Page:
I read with great interest Mr. Gannon’s letter [“No Lunch Left Behind,” Feb. 16]. Clearly we are in an election year, as is evidenced by the ever-increasing drumbeat of “big government and big brother” talk I see in both our local and national media outlets. While I’m a bit sympathetic to the opinions expressed about the long reach of our local, state and federal governments, I’m just as concerned by the many instances of misplaced and underfunded priorities by those same government entities. Let’s reference the Rappahannock News for timely examples.
In the previous week’s edition, county residents learned that our jails are overcrowded and we will begin paying another entity to house our inmates. During times of high unemployment, crime always goes up but are we at a point where we have to pay another county (or will it be a private for-profit entity) to house our criminals? Haven’t our county taxes traditionally supported our own jail cells, even during previous high unemployment levels? If not, are our county’s priorities properly placed to deal with current law enforcement needs? What can we as a community do to help Sheriff Connie Compton Smith and her excellent team of deputies keep us and our children safe?
In last week’s edition, county residents learned of a possible 5- to 7-percent property tax increase to cover our county schools’ needs. Dig deep into this article and we find where this money would go: teachers’ pension fund, teachers’ health/life insurance, an increase in teachers’ pay, new buses for students, etc. I’m not suggesting our county teachers don’t deserve these benefits. They do. But a mere $51,000 for reading programs? If the feds and the commonwealth won’t send our taxpayer dollars back in sufficient amounts to cover our needs, then won’t our children take a back seat to children from other more well-funded counties?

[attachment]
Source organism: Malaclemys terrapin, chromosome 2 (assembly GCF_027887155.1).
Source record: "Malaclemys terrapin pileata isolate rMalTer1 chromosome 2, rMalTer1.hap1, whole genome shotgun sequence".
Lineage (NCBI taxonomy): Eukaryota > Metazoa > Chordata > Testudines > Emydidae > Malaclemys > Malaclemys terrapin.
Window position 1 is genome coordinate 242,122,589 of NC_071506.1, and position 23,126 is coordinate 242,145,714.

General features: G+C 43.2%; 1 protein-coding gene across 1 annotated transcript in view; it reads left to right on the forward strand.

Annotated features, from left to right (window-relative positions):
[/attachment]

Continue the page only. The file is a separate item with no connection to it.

Government, big or small, is about priorities. While I appreciate Mr. Gannon’s sentiments, the 7,000 residents of Rappahannock County must make choices. Today’s obese, unhealthy and overweight children are quite frankly the costliest benefactors of our healthcare system tomorrow.
Feeding our children healthy food doesn’t seem draconian if we accept federal dollars to run our schools. Frankly if we don’t like the mandate, then we don’t have to take the dollars and we’ll pay the price down the road. I don’t see our government telling us what to feed our children at home. That indeed would be overreach and worthy of outrage.
Bridges aren’t free. Roads don’t pave themselves. Schools don’t function from imaginary ATM machines. Now some may believe all of these should be privatized. Perhaps we should privatize the Federal Aviation Administration or the Food and Drug Administration. Perhaps we would be better off not knowing how much lead is in our water or our baby food or where planes are up in the air. Perhaps I just digress from reality.
Services by and from a civilized society cost money and when that money comes from taxpayer-funded government, then the government has the right to decide how that money is delivered.
I happen to be of the belief that government should help people when they need help and leave us the hell alone when we don’t. When it comes to the health of our children and the safety of our communities and roads, both of which are taxpayer-funded, I accept the debate between small versus big government. I do not accept, however, the false premise that every decision by our government is bad.